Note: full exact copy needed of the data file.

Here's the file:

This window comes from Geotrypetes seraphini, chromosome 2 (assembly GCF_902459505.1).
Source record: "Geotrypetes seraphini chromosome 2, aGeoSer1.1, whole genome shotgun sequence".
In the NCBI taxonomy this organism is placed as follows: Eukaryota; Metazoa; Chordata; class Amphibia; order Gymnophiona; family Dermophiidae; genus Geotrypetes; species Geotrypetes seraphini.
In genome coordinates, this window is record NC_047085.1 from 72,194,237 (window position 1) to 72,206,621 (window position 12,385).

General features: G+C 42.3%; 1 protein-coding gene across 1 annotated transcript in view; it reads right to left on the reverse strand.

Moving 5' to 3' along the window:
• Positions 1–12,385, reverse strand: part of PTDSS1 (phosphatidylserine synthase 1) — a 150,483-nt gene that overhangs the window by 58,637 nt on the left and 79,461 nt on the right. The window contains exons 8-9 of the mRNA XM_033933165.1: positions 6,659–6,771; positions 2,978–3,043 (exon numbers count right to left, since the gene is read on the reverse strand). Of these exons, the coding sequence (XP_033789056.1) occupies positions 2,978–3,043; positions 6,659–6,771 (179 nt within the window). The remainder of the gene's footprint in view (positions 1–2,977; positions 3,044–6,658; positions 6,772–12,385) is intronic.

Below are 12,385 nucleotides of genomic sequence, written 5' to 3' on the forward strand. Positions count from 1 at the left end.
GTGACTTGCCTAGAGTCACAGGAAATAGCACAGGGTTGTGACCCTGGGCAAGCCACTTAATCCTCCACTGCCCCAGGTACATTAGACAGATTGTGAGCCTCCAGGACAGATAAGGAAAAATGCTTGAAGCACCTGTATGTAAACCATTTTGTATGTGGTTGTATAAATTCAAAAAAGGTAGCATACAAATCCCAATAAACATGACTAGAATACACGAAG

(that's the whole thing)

This window comes from Geotrypetes seraphini, chromosome 2 (assembly GCF_902459505.1).
Source record: "Geotrypetes seraphini chromosome 2, aGeoSer1.1, whole genome shotgun sequence".
In the NCBI taxonomy this organism is placed as follows: Eukaryota; Metazoa; Chordata; class Amphibia; order Gymnophiona; family Dermophiidae; genus Geotrypetes; species Geotrypetes seraphini.
In genome coordinates, this window is record NC_047085.1 from 72,194,237 (window position 1) to 72,206,621 (window position 12,385).

General features: G+C 42.3%; 1 protein-coding gene across 1 annotated transcript in view; it reads right to left on the reverse strand.

Moving 5' to 3' along the window:
• Positions 1–12,385, reverse strand: part of PTDSS1 (phosphatidylserine synthase 1) — a 150,483-nt gene that overhangs the window by 58,637 nt on the left and 79,461 nt on the right. The window contains exons 8-9 of the mRNA XM_033933165.1: positions 6,659–6,771; positions 2,978–3,043 (exon numbers count right to left, since the gene is read on the reverse strand). Of these exons, the coding sequence (XP_033789056.1) occupies positions 2,978–3,043; positions 6,659–6,771 (179 nt within the window). The remainder of the gene's footprint in view (positions 1–2,977; positions 3,044–6,658; positions 6,772–12,385) is intronic.

Below are 12,385 nucleotides of genomic sequence, written 5' to 3' on the forward strand. Positions count from 1 at the left end.
GTGACTTGCCTAGAGTCACAGGAAATAGCACAGGGTTGTGACCCTGGGCAAGCCACTTAATCCTCCACTGCCCCAGGTACATTAGACAGATTGTGAGCCTCCAGGACAGATAAGGAAAAATGCTTGAAGCACCTGTATGTAAACCATTTTGTATGTGGTTGTATAAATTCAAAAAAGGTAGCATACAAATCCCAATAAACATGACTAGAATACACGAAG